Workers fix subway lines that were damaged after an earthquake was felt… (Associated Press )
Japan has one. So do Mexico, Taiwan, Turkey and Romania.
But California has struggled to develop and deploy an earthquake warning system that would give cities seconds of crucial time to prepare for the impact of a massive earthquake.
California is spending only a fraction of what Japan and Mexico have devoted, and scientists said the progress is so slow that they cannot say when the state might complete its own system.
Until recently, researchers were spending only about $400,000 a year developing the technology. Last year, they received a $6-million grant for work on a new prototype. But experts said it would cost about $150 million to build and $5 million a year to operate a system covering California and other quake-prone states along the Pacific.
Japan's system cost $1 billion to build and includes 1,000 GPS sensors to detect and monitor seismic waves.
One reason for the lack of interest, some experts say, is that unlike Mexico, Japan and the other countries with early warning systems, California has not experienced a truly catastrophic earthquake in more than a century.
"I think it'll happen. The question is whether we get it sooner than before we have a tragic earthquake or whether we have it after a tragic earthquake," said Thomas Heaton, a professor of engineering seismology at Caltech. "Unfortunately in the earthquake business, often things don't happen until we have a tragedy."
Officials in California have been working on a system for about five years. And as personal technology continues to evolve, their current warning plan is geared heavily toward social media and mobile communications.
Alerts of coming quake waves in California could be sent via Twitter and other forms of social media, with scientists hoping to get word out as broadly as possible. Alerts would also go up on TV and radio. With the warning, scientists hope that emergency crews would have time to open fire station doors, protect nuclear power plants, slow down trains and take other measures before the quake was felt.
Researchers have also launched a campaign for the public to attach accelerometers to home computers and smartphones that could transmit earthquake shaking to authorities in real time. They believe that this data, combined with information gleaned from underground sensors placed throughout the region, could help with the early warning system.
Waves from a quake move quickly through the ground, but electronic signals are far faster, allowing a warning to outrun the shaking.
Officials said the length of the warning depends on the quake's epicenter. A temblor along the San Andreas fault around the Salton Sea, for example, could give up to a full minute of warning time before shaking occurred in Los Angeles, officials said.
When Japan was rocked by a 9.0 earthquake last year, the warning system sent an alert to Tokyo before the seismic waves of the quake reached the city. The same thing happened in Mexico City on Tuesday after a 7.4 quake occurred near Acapulco.
Both systems are far from perfect. Both underestimated the size of their respective quakes, and in Mexico City warnings were not as widely distributed as they should have been.
Experts warn that Los Angeles presents special challenges for an early warning system that are less of a problem in Tokyo or Mexico City.
The systems in Japan and Mexico often detect seismic waves coming from quakes that erupt off the coast at some distance. Mexico City is actually more than a hundred miles from where these earthquakes spawn, said Caltech seismologist Pablo Ampuero, who is working on California's early warning efforts.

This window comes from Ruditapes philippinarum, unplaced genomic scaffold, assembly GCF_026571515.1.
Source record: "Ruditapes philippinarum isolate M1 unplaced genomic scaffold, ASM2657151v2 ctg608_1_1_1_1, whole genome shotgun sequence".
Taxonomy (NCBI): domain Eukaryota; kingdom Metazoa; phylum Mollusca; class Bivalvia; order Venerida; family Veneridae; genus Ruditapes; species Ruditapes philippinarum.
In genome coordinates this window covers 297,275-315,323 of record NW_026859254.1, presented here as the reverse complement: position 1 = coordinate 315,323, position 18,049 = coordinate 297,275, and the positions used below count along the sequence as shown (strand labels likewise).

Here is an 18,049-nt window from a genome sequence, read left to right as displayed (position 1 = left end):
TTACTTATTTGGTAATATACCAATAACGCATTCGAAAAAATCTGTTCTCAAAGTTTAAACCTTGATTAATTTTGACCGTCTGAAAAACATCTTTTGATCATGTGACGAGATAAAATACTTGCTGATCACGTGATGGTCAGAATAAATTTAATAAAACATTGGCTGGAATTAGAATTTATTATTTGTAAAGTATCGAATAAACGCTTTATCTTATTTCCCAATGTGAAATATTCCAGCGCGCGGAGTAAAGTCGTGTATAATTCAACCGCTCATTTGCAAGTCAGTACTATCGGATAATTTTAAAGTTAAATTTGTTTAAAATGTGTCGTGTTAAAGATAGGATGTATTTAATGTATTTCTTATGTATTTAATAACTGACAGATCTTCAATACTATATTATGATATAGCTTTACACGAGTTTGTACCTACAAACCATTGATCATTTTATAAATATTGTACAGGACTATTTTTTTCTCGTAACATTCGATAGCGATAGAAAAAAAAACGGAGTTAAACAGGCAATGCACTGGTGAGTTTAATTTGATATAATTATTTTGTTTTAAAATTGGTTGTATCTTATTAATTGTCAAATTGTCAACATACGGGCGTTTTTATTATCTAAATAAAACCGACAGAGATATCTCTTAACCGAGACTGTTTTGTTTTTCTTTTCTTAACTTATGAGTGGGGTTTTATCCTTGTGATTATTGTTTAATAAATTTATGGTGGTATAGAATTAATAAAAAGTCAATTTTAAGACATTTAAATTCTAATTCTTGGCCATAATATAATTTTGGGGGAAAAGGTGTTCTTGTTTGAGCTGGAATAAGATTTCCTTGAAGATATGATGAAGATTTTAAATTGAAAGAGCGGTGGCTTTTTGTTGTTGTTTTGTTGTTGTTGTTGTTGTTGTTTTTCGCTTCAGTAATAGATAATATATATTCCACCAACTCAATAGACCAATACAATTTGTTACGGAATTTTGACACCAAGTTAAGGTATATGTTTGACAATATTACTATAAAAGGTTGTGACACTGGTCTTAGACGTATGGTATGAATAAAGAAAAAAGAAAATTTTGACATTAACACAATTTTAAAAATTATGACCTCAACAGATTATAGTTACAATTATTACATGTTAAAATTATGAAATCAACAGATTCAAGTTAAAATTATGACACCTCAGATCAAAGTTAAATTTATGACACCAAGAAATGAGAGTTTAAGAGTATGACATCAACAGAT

"They are worried about those earthquakes because the soil of Mexico City is soft as to amplify the shaking. It behaves like jelly when an earthquake reaches it," Ampuero said. "Even if an earthquake happens on a far coast, if it reaches Mexico City, it can cause severe damage."
By contrast, Southern California is crisscrossed by active fault lines such as Newport-Inglewood, Hollywood, Puente Hills and Whittier.
A major quake on those faults could be felt in L.A. almost immediately. By contrast, a quake on the San Andreas fault, which experts have long predicted would produce "The Big One," could provide more time.
"If an earthquake happens here, you don't have that much time to detect it and generate an alarm," Ampuero said. "That's why it's more challenging to have an efficient warning system here. Nevertheless, we have been working on this for several years and the technology is now reaching a maturing stage to make it feasible for an early warning system in California."
Despite these concerns, experts are convinced a system could save lives. Heaton of Caltech said that with adequate funding, a system could be working within three years. But it would probably require a public-private partnership, with utilities and other companies working to ensure the alerts get out quickly.
Mexico City's early warning system, which leans heavily on sirens to get the word out, is bare-bones compared to Japan's or what California researchers envision.
John Vidale of the University of Washington said early warning systems in Japan, Mexico, Taiwan and Romania all function under the same technological principle, detecting preliminary P waves that travel on the surface before the stronger S waves arrive. Japan uses particularly expensive GPS devices that are dropped into boreholes hundreds of feet below the surface.
The American model would be less expensive in part because it would not require the boreholes, Vidale said.
Still, Vidale said, "we are going to have to show that the costs of the system are outweighed by the benefits."
Cecilia Sanchez of The Times' Mexico City bureau contributed to this report.